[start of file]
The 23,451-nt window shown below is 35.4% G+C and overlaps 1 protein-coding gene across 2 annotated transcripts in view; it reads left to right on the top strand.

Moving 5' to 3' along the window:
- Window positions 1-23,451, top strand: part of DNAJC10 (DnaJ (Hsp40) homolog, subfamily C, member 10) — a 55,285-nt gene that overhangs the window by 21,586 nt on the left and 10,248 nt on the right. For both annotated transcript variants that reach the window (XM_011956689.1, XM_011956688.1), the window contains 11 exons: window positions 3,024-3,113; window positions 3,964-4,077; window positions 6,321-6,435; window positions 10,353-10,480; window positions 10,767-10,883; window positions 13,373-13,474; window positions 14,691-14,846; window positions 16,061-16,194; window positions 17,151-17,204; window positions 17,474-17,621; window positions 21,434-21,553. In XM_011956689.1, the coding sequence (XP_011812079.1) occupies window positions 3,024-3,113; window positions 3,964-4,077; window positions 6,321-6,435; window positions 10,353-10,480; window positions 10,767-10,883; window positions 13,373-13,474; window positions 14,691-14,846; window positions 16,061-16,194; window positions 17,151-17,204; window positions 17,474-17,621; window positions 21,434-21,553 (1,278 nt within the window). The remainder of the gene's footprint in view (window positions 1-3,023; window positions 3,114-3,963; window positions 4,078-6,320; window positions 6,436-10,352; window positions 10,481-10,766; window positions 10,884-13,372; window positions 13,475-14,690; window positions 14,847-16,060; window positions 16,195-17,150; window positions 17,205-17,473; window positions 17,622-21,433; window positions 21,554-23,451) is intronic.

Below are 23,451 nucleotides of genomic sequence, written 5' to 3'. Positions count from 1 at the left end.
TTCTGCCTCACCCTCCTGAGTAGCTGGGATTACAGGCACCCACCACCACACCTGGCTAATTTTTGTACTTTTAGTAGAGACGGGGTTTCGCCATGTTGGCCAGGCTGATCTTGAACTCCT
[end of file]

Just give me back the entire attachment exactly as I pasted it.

The 23,451-nt window shown below is 35.4% G+C and overlaps 1 protein-coding gene across 2 annotated transcripts in view; it reads left to right on the top strand.

Moving 5' to 3' along the window:
- Window positions 1-23,451, top strand: part of DNAJC10 (DnaJ (Hsp40) homolog, subfamily C, member 10) — a 55,285-nt gene that overhangs the window by 21,586 nt on the left and 10,248 nt on the right. For both annotated transcript variants that reach the window (XM_011956689.1, XM_011956688.1), the window contains 11 exons: window positions 3,024-3,113; window positions 3,964-4,077; window positions 6,321-6,435; window positions 10,353-10,480; window positions 10,767-10,883; window positions 13,373-13,474; window positions 14,691-14,846; window positions 16,061-16,194; window positions 17,151-17,204; window positions 17,474-17,621; window positions 21,434-21,553. In XM_011956689.1, the coding sequence (XP_011812079.1) occupies window positions 3,024-3,113; window positions 3,964-4,077; window positions 6,321-6,435; window positions 10,353-10,480; window positions 10,767-10,883; window positions 13,373-13,474; window positions 14,691-14,846; window positions 16,061-16,194; window positions 17,151-17,204; window positions 17,474-17,621; window positions 21,434-21,553 (1,278 nt within the window). The remainder of the gene's footprint in view (window positions 1-3,023; window positions 3,114-3,963; window positions 4,078-6,320; window positions 6,436-10,352; window positions 10,481-10,766; window positions 10,884-13,372; window positions 13,475-14,690; window positions 14,847-16,060; window positions 16,195-17,150; window positions 17,205-17,473; window positions 17,622-21,433; window positions 21,554-23,451) is intronic.

Below are 23,451 nucleotides of genomic sequence, written 5' to 3'. Positions count from 1 at the left end.
TTCTGCCTCACCCTCCTGAGTAGCTGGGATTACAGGCACCCACCACCACACCTGGCTAATTTTTGTACTTTTAGTAGAGACGGGGTTTCGCCATGTTGGCCAGGCTGATCTTGAACTCCT